November 1, 2011
Back in 1984, the Merce Cunningham Dance Company premiered a work called Pictures at the City Center in New York. What struck me that night was its familial quality, unmistakable despite Cunningham’s uncompromising style and system. Here you had music that had nothing to do with the dancing, whose order had been determined by chance methods, deliberately militaing against an emotional arc. And yet, in the clusters of dancers, in the trusting and caring ways they handled each other as well as the choreography itself, and the cool yet intimate lighting, there arose a sense of story. In fact, trying to remember the title, I mistakenly searched for Family Pictures.
All of which is a way of saying that Merce Cunningham’s final work, Nearly 90 (Squared) is a lot like that, and it makes for an apt and moving farewell to the company Cunningham created. That’s not readily achievable given the the harsh score composed by John Paul Jones and Takehisa Kosugi (“I didn’t know a cat could be vacuumed for that long,” a friend commented Tuesday at the end of the piece) or the expectations of avant-gardism, or even plotless dance (“There are no mothers-in-law in ballet,” Balanchine is said to have said). It speaks to the undeniable closeness of the company, its devotion to Cunningham’s spirit and work, the ability of each dancer to express the choreography to its fullest extent, and the unimpeachable humanity of dance (like all art, only more so).
The piece, more than 80 minutes long (nearly 90, Cunningham’s age at his death on July 26, 2009), was presented Tuesday night at Stanford University’s Memorial Auditorium as the troupe’s final Bay Area appearance before disbanding, per its founder’s decree, at year’s end. (Full disclosure: I wrote a feature for the show’s program book before signing on with SFCV.)
Nearly 90 (Squared) was created in 2009 as a built-to-tour version of that year’s earlier Nearly 90, with modified music, amazing lighting in place of an unlovable, unwieldy set, and new costumes. It’s for 13 dancers, but its wonderfully varied journey most frequently showcases little ensembles, duos or more often trios, plus a few larger groups in engrossingly fluid fashion. The dancers arrive, leave, return, interact, and recombine with split-second timing, and they seem tireless. Two trios might share the stage, or a trio might get buzzed by one darting dancer, like an inquisitive bee. Sometimes a soloist or a duo appears. Sometimes, the groups unite in one move; for instance, all the dancers bring their hands before them and bow their heads, and given the occasion it seems mournful. But more often, what’s on view is bright, challenging and engaging.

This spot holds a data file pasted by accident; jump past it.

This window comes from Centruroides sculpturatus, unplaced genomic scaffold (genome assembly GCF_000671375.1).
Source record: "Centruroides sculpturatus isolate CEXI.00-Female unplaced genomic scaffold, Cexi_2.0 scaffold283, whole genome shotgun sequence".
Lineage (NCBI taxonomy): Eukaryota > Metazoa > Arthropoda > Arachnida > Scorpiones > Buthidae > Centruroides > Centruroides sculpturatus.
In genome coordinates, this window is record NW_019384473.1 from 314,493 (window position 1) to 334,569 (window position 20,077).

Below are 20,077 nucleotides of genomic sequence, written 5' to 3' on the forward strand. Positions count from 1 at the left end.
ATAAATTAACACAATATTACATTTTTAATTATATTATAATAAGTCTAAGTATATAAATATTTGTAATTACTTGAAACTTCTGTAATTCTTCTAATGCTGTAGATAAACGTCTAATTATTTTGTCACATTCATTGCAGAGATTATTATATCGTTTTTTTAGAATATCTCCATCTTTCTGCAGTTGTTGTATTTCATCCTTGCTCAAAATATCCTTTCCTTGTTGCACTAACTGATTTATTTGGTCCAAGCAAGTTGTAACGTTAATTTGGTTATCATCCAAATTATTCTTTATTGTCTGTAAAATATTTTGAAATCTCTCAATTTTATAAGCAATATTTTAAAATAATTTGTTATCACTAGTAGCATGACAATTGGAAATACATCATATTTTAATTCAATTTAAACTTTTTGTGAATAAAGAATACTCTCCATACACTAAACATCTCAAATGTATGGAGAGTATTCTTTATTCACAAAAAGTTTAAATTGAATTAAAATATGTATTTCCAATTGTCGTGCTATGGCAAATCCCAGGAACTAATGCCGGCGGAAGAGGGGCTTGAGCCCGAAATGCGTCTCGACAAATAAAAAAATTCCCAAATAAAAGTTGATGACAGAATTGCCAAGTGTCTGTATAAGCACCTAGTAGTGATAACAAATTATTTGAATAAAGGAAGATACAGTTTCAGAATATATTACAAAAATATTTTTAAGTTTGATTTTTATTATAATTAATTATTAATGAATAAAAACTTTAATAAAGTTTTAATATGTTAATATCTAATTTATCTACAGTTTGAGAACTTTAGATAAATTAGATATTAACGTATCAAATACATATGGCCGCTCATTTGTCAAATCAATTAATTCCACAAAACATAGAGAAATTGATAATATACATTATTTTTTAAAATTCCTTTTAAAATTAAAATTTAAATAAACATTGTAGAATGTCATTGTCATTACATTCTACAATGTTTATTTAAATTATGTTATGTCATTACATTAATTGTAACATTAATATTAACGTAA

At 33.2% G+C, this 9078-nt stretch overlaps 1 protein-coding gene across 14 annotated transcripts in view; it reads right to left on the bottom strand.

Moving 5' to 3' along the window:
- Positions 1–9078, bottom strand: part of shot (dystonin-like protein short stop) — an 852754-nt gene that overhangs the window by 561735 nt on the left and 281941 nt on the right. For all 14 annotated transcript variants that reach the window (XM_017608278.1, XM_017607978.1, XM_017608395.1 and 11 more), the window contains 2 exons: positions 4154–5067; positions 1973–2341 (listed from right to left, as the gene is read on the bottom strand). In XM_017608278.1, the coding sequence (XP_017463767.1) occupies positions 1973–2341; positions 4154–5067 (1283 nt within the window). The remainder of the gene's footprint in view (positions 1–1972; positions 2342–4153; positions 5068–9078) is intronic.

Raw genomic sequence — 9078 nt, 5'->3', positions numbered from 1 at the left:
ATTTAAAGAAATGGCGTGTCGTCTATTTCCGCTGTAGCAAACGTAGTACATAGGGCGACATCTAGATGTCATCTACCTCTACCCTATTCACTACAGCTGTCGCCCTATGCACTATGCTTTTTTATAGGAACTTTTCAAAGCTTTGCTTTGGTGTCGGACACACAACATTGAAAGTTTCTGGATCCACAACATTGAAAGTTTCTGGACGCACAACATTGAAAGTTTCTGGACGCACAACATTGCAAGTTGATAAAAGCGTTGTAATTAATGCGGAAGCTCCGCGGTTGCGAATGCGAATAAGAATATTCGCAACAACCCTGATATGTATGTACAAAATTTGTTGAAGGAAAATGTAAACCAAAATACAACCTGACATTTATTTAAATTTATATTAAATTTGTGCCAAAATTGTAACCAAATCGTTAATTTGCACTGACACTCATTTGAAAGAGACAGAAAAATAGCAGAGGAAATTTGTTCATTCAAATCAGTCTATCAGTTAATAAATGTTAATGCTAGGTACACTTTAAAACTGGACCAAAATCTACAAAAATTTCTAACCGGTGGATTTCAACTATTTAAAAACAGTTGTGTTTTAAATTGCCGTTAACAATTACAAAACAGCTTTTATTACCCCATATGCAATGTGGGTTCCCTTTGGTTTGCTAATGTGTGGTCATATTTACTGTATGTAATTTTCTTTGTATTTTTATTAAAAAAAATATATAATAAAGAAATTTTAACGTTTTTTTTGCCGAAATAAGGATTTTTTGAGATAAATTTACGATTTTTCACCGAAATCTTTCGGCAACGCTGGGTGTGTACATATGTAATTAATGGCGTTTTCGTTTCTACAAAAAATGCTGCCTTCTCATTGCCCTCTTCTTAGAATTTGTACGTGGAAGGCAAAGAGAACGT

Say you’re a dancer. How many ways are there to balance on one foot while your arms are going elsewhere, your body angled away from center? Many, and — if someone’s got your back or, maybe, your arm, or one steadying hand on your collarbone — many more. If you’re in arabesque, someone’s there to help you turn. When you jump, where are you off to? How will you return? Or will you? Maybe you’ll move into a line and melt into the wings. Or maybe you’ll trot, or lunge. Maybe you’ll somehow end up on your partner’s shoulders, watching another couple. Your next jumps as a foursome, perhaps, might be unbelievably springy, impossible variations on ballet’s assemblés. Or there might be streams of little two-footed turns.
Two women cross their hands and move upward as if describing birds in flight. A wild-looking man picks up another man like he’s a plank. Nearly Ninety Squared? Would that make nearly 90 million different steps and astonishments? And then there are moments of stillness, angles of repose. Andrea Weber takes on the magnificence of a goddess — one with superhumanly steady balance.
Other notables (it’s tempting to simply list the 13 dancers) included Rashaun Mitchell, just named best dancer at the Bessie Awards; Marcie Munnerlyn, Silas Reiner, Melissa Toogood, John Hinrichs, Jennifer Goggans, Krista Nelson, and Emma Desjardins. The costumes, designed by Anna Finke, pleasingly combined form-fitting dark leotards and a rippling black mesh trim that caught the light. Christine Shallenberg’s lighting scheme, a series of rectangles in varying sizes and colors, from grey to warm peach, highlighted and framed the dancers, creating family pictures and indelible memories.